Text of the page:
Arranged around a series of intersecting exhibitions, the Summit will examine the multiplicity of meanings around weather and water through the lens of Bangladeshis. The works on display will tell stories, imagine futures and ask questions: how does the same word migrate from positive to negative connotations? Why are the words for weather gendered? What is the relationship between gender, the built environment and climate change? How do you tell the story of a crisis, while facilitating hope? Returning guest curator Bishwajit Goswami’s (Assistant Professor, University of Dhaka, Bangladesh), exhibition দ্বৈধ (a duality) – a collaboration Brihatta Art Foundation with research support from Muhammad Nafisur Rahman (Assistant Professor, University of Cincinnati) will present an experiential view into how Bangladeshi artists have been working with and depicting climate change from a situated perspective linking words and weather.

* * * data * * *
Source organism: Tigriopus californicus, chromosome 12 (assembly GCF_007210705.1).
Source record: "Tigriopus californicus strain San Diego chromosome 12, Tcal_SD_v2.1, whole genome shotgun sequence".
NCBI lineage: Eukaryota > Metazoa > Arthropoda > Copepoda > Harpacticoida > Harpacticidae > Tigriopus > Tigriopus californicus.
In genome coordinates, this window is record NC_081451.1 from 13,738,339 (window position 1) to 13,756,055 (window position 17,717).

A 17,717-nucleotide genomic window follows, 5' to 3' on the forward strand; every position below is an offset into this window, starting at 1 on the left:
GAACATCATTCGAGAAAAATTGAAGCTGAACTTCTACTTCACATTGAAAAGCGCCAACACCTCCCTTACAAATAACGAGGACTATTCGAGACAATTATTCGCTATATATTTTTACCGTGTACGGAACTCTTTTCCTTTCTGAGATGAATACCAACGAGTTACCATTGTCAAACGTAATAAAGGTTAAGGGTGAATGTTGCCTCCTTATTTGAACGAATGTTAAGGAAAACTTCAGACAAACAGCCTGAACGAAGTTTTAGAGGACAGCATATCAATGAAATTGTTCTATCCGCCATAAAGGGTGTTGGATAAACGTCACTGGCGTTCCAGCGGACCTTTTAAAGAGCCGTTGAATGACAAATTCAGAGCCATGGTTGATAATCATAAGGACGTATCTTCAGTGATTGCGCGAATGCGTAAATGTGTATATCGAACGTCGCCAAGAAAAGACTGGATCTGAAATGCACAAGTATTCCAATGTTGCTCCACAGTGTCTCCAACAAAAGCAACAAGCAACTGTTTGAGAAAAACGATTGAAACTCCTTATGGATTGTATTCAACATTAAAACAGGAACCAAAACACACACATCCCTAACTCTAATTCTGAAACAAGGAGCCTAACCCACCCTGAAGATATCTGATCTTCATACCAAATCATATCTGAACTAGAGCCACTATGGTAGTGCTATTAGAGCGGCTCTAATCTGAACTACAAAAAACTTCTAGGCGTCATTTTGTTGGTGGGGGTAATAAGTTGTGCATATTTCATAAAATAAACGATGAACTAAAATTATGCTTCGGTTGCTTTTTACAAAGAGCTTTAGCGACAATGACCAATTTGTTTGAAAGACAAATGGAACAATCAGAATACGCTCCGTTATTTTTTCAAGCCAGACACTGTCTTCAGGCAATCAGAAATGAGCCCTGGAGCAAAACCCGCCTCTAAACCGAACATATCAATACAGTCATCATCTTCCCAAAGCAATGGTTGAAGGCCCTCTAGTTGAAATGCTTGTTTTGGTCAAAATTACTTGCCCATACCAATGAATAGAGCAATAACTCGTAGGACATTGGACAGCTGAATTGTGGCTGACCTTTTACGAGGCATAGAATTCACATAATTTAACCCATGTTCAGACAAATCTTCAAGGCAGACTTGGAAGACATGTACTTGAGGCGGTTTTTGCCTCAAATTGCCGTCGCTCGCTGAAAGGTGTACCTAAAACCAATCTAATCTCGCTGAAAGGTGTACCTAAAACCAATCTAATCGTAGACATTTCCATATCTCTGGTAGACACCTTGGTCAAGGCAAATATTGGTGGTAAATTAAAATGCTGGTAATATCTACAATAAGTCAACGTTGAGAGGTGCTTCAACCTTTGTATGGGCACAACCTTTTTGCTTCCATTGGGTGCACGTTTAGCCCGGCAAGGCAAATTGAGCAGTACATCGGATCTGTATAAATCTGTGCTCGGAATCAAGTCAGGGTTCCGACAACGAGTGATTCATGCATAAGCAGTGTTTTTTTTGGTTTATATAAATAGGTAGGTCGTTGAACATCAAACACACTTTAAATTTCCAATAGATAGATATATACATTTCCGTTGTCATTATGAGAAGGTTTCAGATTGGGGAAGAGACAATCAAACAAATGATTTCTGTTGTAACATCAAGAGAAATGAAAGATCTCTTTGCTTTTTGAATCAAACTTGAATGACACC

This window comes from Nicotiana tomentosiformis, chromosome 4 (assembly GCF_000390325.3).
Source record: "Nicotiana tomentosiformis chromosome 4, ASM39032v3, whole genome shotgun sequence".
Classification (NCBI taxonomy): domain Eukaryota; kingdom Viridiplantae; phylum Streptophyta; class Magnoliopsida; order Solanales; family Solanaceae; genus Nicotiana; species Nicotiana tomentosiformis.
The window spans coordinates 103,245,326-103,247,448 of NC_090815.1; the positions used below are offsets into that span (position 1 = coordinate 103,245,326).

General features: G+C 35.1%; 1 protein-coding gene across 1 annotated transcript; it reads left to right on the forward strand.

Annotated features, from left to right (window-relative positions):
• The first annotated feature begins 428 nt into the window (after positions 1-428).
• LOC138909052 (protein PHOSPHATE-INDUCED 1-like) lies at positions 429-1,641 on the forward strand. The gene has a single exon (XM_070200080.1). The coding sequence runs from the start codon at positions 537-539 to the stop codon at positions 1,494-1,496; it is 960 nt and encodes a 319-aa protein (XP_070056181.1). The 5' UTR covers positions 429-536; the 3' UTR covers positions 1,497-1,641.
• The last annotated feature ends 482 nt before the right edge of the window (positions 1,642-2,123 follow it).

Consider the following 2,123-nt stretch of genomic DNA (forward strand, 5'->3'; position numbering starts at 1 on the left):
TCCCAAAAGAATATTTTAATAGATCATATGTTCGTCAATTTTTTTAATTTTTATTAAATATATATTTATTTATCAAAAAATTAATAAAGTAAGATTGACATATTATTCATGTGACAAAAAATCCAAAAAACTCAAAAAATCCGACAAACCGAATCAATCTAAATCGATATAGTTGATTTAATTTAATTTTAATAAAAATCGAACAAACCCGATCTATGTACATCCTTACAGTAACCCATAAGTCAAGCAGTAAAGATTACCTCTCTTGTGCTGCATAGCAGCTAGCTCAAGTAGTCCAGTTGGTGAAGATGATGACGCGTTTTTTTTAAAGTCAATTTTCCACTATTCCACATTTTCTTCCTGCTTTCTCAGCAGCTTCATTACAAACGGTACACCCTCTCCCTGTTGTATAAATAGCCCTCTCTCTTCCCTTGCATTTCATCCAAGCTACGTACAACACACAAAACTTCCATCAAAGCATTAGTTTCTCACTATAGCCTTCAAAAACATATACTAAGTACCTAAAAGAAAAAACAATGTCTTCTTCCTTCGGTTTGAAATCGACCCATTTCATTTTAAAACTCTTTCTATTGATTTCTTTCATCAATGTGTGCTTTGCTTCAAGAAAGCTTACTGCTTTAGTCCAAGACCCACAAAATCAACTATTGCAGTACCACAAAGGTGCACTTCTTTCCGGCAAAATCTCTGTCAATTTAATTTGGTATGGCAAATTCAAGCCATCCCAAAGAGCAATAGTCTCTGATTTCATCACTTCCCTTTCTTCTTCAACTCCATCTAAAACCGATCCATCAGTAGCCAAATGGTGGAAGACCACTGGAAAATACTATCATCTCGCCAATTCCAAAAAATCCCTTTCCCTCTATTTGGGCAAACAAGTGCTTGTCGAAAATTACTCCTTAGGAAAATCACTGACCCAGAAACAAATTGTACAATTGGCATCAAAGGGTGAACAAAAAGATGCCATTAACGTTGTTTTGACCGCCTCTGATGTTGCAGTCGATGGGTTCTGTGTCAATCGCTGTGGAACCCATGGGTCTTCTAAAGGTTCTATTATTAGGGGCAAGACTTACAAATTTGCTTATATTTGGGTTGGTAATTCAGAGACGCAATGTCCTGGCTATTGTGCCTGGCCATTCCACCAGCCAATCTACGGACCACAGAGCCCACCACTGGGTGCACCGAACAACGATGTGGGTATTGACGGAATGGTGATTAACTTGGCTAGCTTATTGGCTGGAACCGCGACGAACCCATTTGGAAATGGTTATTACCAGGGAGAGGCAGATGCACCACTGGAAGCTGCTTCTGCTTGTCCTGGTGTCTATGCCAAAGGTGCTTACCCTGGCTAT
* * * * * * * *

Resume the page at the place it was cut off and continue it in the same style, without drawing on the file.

As part of BonnaSean Anderson (Associate Professor, Cornell University) curates To Enter the Sky: an exhibition which will bring together examples of architectures of resilience centered around Bangladesh and the broader South Asian region. Works and installations will observe how architecture, beyond the building, can activate new ways of encountering materiality, collaboration, community, sovereignty and citizenship. Works by architects, artists and collectives including Suchi ReddyFelecia DavisWe Are From HereRizvi Hassan and Kashef Chowdhury will establish how the individual and collective experiences that inform the experience of the built environment can be responsive yet entangled and informed by expanded narratives of becoming.